To the end of the line! As season 2 speeds toward what feels like the only possible gruesome and hysterical end, the old guard was drooping this episode, their power almost laughably diminished. Betty’s father had a stroke and was reduced to copping a feel from his daughter at the breakfast table. Roger’s usually sly wit seemed silly; he was like your friend’s father who tries too hard to be cool. Don, who seems to be coughing up more and more lung every morning, swanned past the receptionist with a suave “Hello, Donna!” “Allison,” she called after him. “Of course!” He arrived to a largely deserted office, until he heard everyone yell “Surprise!” from the conference room. It seemed like the beginning of Don’s worst nightmare — taken off guard, stuck on the outside looking in on the professional world — but it turned out to be a nifty baby shower for Harry. (Nifty for everyone except for Joan, clenching that cake knife when Harry opened a Tiffany’s box from Jane and his sloshed one-night stand from season 1, who wanted the proud papa to know that she was really, really, hic!, just really so happy for him.) Mr. Cooper, more and more like your mystified great-uncle who always forgets to zip up his fly, wandered into the party and announced “Happy Birthday!”
But the line in question was Pete’s, who was talked into the idea of adoption by an increasingly tolerable Trudy. (In fact, I’m not sure the prig we know and hate to love would have come around so quickly to the idea, but more power to him.) As amiable Bud walked his little bro through their parents’ ravaged estate, Pete fessed up that he and Trudy were thinking of adopting. “People do that,” Bud said, trying in his limited way to be supportive. He should get a medal for compassion, though, compared to Pete’s blisteringly cold mother, who warned that no discarded spawn would ever see a dime of her money. Pete, bless him, told Ma that there was no inheritance left to threaten him with because their bum dad had squandered it all.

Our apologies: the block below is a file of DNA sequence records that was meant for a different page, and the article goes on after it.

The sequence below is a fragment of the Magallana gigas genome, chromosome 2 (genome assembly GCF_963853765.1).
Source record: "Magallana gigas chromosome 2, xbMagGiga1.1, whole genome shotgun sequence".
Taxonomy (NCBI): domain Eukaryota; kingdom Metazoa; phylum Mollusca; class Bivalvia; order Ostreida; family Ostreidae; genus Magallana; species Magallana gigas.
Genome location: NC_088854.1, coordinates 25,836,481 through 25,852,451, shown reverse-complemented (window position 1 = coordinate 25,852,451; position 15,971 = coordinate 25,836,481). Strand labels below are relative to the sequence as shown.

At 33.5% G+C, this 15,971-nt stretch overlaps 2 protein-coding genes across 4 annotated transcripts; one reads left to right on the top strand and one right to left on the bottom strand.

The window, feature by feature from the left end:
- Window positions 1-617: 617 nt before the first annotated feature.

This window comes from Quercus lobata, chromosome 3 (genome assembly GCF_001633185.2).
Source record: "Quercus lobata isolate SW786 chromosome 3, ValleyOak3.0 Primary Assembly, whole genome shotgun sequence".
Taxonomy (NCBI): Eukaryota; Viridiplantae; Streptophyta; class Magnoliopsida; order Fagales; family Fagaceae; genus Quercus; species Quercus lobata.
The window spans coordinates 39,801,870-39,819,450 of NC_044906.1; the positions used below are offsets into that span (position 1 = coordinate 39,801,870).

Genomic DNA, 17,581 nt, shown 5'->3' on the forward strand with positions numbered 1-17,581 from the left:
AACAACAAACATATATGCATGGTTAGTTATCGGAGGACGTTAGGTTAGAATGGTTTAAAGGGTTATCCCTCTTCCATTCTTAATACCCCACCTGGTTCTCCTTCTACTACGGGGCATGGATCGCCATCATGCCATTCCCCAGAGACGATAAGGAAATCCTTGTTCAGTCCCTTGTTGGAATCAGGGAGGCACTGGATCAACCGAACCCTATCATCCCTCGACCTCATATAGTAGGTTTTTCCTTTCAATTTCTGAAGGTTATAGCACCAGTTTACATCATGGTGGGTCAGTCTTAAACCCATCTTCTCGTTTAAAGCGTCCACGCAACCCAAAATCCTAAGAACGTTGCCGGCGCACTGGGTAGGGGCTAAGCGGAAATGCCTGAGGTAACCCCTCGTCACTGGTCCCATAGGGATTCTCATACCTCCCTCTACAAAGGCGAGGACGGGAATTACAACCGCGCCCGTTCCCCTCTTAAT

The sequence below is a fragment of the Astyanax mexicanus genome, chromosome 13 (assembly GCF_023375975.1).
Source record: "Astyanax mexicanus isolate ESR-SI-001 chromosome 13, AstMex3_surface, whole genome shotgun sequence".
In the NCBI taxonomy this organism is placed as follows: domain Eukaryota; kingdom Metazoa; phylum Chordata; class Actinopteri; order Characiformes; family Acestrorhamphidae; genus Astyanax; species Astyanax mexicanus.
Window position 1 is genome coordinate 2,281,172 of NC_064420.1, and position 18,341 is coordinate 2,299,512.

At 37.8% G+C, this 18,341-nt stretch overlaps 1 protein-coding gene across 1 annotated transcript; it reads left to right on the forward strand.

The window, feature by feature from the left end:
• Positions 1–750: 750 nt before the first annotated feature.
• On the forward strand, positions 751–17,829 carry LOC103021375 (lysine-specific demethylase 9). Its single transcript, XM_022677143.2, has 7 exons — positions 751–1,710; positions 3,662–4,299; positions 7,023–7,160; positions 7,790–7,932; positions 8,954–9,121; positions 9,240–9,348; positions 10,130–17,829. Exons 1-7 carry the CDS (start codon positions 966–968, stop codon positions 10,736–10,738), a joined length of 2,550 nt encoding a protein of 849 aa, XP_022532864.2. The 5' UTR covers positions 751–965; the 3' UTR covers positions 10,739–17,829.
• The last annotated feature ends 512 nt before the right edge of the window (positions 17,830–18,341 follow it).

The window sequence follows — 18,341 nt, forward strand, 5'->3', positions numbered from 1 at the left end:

Throughout the episode, Pete toyed with the idea of a phantom child who might be in need of parents, still clueless that such a child exists, saddled with a bit of that putrid Campbell gene pool. So every scene between Peggy and him was deliciously fraught. She served him a piece of baby cake! She wants him to get astronaut autographs for her nephews! She was forced to endure him spiraling out nonsensically about adoption! The problem with Pete is that he has no self-awareness. He’s a narcissist, and when he gets drunk or down enough, he seeks out Peggy so he can unload. So he glommed on to her and started reminding her how difficult it would be for him to fly because, his eyes hungry for her attention and sympathy, of his dead dad. Peggy has long since flipped the switch on him and all she had to offer were cold-fish statistics of how he most likely wouldn’t crash and burn. He next tried the I hate my mother route, and then went on about the lousy genes, and on and on and on. When her eyes didn’t go moony with understanding, he spat that “Everything’s so easy for you.” Peggy, so sad, and so shut down — so like Don that it is as if he made her out of clay and sensible knit fabrics in the backroom of Sterling Cooper, reminded him that “It’s not easy for anyone, Pete.”
NEXT: Daddy, dearest